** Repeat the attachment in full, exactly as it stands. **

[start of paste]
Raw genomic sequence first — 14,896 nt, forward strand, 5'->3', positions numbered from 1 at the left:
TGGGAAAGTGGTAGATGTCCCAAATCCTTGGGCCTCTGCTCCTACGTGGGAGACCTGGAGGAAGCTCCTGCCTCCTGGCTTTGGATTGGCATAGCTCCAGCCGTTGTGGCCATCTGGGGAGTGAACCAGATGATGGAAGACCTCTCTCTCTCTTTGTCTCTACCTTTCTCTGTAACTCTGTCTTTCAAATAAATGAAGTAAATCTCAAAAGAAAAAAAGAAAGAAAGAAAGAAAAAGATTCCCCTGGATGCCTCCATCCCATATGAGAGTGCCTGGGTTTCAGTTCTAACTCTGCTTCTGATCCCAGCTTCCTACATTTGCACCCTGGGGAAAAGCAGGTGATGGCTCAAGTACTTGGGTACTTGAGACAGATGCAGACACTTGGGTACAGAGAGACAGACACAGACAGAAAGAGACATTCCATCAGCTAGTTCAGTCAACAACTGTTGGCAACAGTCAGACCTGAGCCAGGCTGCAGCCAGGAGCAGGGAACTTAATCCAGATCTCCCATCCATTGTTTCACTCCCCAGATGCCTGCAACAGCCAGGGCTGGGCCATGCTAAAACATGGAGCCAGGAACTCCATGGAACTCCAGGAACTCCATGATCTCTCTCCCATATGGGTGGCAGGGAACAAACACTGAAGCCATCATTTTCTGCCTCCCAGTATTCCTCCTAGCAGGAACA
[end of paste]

Raw genomic sequence first — 14,896 nt, forward strand, 5'->3', positions numbered from 1 at the left:
TGGGAAAGTGGTAGATGTCCCAAATCCTTGGGCCTCTGCTCCTACGTGGGAGACCTGGAGGAAGCTCCTGCCTCCTGGCTTTGGATTGGCATAGCTCCAGCCGTTGTGGCCATCTGGGGAGTGAACCAGATGATGGAAGACCTCTCTCTCTCTTTGTCTCTACCTTTCTCTGTAACTCTGTCTTTCAAATAAATGAAGTAAATCTCAAAAGAAAAAAAGAAAGAAAGAAAGAAAAAGATTCCCCTGGATGCCTCCATCCCATATGAGAGTGCCTGGGTTTCAGTTCTAACTCTGCTTCTGATCCCAGCTTCCTACATTTGCACCCTGGGGAAAAGCAGGTGATGGCTCAAGTACTTGGGTACTTGAGACAGATGCAGACACTTGGGTACAGAGAGACAGACACAGACAGAAAGAGACATTCCATCAGCTAGTTCAGTCAACAACTGTTGGCAACAGTCAGACCTGAGCCAGGCTGCAGCCAGGAGCAGGGAACTTAATCCAGATCTCCCATCCATTGTTTCACTCCCCAGATGCCTGCAACAGCCAGGGCTGGGCCATGCTAAAACATGGAGCCAGGAACTCCATGGAACTCCAGGAACTCCATGATCTCTCTCCCATATGGGTGGCAGGGAACAAACACTGAAGCCATCATTTTCTGCCTCCCAGTATTCCTCCTAGCAGGAACA